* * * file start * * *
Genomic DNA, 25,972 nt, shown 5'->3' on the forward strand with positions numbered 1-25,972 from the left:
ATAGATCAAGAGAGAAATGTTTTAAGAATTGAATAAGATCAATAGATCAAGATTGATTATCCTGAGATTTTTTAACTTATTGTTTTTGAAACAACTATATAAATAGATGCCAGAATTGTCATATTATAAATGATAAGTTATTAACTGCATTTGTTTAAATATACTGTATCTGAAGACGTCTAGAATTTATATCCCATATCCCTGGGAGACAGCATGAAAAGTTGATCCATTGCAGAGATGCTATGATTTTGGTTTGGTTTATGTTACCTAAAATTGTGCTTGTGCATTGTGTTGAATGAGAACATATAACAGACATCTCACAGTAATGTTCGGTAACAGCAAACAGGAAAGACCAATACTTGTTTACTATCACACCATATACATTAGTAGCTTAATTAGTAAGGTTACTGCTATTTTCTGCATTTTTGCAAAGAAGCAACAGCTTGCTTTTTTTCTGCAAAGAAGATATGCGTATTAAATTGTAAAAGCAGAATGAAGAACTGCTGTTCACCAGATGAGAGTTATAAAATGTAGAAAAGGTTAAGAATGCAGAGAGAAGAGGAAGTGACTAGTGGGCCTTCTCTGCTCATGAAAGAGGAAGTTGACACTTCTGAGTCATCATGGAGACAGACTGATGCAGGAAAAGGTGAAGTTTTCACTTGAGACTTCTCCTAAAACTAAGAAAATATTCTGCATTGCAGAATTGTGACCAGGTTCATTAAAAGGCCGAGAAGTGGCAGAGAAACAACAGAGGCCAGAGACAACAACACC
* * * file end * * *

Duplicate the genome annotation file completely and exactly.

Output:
Genomic DNA, 25,972 nt, shown 5'->3' on the forward strand with positions numbered 1-25,972 from the left:
ATAGATCAAGAGAGAAATGTTTTAAGAATTGAATAAGATCAATAGATCAAGATTGATTATCCTGAGATTTTTTAACTTATTGTTTTTGAAACAACTATATAAATAGATGCCAGAATTGTCATATTATAAATGATAAGTTATTAACTGCATTTGTTTAAATATACTGTATCTGAAGACGTCTAGAATTTATATCCCATATCCCTGGGAGACAGCATGAAAAGTTGATCCATTGCAGAGATGCTATGATTTTGGTTTGGTTTATGTTACCTAAAATTGTGCTTGTGCATTGTGTTGAATGAGAACATATAACAGACATCTCACAGTAATGTTCGGTAACAGCAAACAGGAAAGACCAATACTTGTTTACTATCACACCATATACATTAGTAGCTTAATTAGTAAGGTTACTGCTATTTTCTGCATTTTTGCAAAGAAGCAACAGCTTGCTTTTTTTCTGCAAAGAAGATATGCGTATTAAATTGTAAAAGCAGAATGAAGAACTGCTGTTCACCAGATGAGAGTTATAAAATGTAGAAAAGGTTAAGAATGCAGAGAGAAGAGGAAGTGACTAGTGGGCCTTCTCTGCTCATGAAAGAGGAAGTTGACACTTCTGAGTCATCATGGAGACAGACTGATGCAGGAAAAGGTGAAGTTTTCACTTGAGACTTCTCCTAAAACTAAGAAAATATTCTGCATTGCAGAATTGTGACCAGGTTCATTAAAAGGCCGAGAAGTGGCAGAGAAACAACAGAGGCCAGAGACAACAACACC